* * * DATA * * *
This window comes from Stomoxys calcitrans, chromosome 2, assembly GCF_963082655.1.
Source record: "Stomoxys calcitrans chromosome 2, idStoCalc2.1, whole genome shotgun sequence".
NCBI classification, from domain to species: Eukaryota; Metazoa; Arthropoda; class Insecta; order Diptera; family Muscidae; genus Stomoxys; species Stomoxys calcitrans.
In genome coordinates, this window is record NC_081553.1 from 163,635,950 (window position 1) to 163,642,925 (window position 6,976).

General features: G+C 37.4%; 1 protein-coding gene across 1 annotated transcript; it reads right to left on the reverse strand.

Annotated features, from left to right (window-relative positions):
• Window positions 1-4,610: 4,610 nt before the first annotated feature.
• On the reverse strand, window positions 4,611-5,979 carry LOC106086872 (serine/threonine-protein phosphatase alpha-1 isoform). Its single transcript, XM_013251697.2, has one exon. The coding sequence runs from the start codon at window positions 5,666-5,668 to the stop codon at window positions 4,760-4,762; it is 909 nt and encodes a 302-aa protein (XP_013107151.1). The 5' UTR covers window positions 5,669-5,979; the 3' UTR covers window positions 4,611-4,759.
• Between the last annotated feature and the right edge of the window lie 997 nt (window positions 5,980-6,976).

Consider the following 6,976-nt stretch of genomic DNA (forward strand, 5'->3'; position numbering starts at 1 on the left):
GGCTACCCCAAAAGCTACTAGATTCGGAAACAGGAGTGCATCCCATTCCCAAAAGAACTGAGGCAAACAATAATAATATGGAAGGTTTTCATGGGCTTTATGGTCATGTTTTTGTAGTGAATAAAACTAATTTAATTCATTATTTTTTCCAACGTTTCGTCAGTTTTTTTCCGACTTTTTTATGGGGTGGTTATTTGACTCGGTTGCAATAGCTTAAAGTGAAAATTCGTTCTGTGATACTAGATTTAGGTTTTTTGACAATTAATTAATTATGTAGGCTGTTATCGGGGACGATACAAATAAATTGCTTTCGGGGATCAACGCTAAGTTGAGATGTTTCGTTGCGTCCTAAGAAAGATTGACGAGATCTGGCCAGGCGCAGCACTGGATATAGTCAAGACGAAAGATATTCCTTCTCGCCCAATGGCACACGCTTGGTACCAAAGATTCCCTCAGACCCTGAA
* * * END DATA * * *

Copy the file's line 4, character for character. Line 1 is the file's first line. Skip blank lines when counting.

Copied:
In genome coordinates, this window is record NC_081553.1 from 163,635,950 (window position 1) to 163,642,925 (window position 6,976).